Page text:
Boost Converter

Discussion in 'General Electronics Chat' started by R!f@@, May 28, 2015.

  1. R!f@@

    Thread Starter AAC Fanatic!

    Apr 2, 2009
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    Looking for diagram any one made.
    Basically I need to boost a 3.7V Li-on to 30VDC. Max 100mA.

    Any one ?
     
  2. pwdixon

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    Oct 11, 2012
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    Lots of LM2577 based modules available on the internet, they all look pretty much the same and I would guess they come straight out of the datasheet.
     
  3. R!f@@

    Thread Starter AAC Fanatic!

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    Ya, I have seen that.
    Looking for a quick DIY.
    It will take a month for those to reach me.
     
  4. MrAl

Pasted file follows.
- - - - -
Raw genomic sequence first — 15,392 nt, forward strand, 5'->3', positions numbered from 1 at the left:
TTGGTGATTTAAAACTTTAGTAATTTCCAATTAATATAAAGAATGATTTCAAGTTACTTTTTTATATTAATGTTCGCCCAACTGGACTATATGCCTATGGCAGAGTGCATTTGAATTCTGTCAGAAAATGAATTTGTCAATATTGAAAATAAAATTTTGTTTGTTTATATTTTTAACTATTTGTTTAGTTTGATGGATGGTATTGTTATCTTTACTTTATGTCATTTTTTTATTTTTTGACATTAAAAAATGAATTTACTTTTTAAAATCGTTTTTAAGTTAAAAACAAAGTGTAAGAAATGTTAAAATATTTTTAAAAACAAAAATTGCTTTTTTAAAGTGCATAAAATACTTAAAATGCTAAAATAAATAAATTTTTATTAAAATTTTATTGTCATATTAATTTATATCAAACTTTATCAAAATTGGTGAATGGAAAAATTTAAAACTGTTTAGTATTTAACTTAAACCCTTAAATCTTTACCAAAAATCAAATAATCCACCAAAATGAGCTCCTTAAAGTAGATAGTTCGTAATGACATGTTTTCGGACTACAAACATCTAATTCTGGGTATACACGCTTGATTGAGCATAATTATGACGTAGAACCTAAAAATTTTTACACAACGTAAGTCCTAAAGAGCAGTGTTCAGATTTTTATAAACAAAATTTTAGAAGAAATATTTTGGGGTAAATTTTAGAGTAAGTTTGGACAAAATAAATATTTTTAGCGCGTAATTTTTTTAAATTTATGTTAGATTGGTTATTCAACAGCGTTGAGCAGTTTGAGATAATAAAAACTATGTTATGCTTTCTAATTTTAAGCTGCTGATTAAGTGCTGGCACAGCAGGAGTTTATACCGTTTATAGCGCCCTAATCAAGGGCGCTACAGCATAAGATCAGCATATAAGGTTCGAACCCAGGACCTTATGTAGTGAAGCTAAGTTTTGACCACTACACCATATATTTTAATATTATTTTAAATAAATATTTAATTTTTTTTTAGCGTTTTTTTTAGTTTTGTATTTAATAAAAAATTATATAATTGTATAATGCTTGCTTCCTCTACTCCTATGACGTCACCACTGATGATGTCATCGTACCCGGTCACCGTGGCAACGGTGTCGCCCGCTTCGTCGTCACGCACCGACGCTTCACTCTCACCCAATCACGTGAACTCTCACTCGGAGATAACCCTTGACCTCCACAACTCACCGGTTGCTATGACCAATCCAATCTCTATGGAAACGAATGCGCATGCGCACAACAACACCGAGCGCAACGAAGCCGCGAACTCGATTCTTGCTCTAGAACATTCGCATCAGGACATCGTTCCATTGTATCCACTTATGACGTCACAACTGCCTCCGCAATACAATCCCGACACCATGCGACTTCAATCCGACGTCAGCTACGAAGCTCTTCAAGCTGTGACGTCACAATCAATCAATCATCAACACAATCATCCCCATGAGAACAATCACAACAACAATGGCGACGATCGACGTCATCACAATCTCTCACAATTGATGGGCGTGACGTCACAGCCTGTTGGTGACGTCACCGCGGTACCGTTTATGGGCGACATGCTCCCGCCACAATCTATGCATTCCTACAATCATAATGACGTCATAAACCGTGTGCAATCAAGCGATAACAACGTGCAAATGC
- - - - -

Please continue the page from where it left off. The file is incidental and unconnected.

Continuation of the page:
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    Jun 17, 2014
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    Hi,

    What parts can you use then?
     
  5. R!f@@

    Thread Starter AAC Fanatic!

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    I have quite a lot.
    Need to know or see the schema u know
     
  6. AnalogKid

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    Aug 1, 2013
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    Linear Tech's LT1070 or 1071, 1270, 1370, etc. I use their circuits straight off the data sheet. For 0.1 A output current, you need a minimum 1A switch. LTC has a long app note that is an excellent design manual for all kinds of simple switching converters. For a smaller package consider their 1377.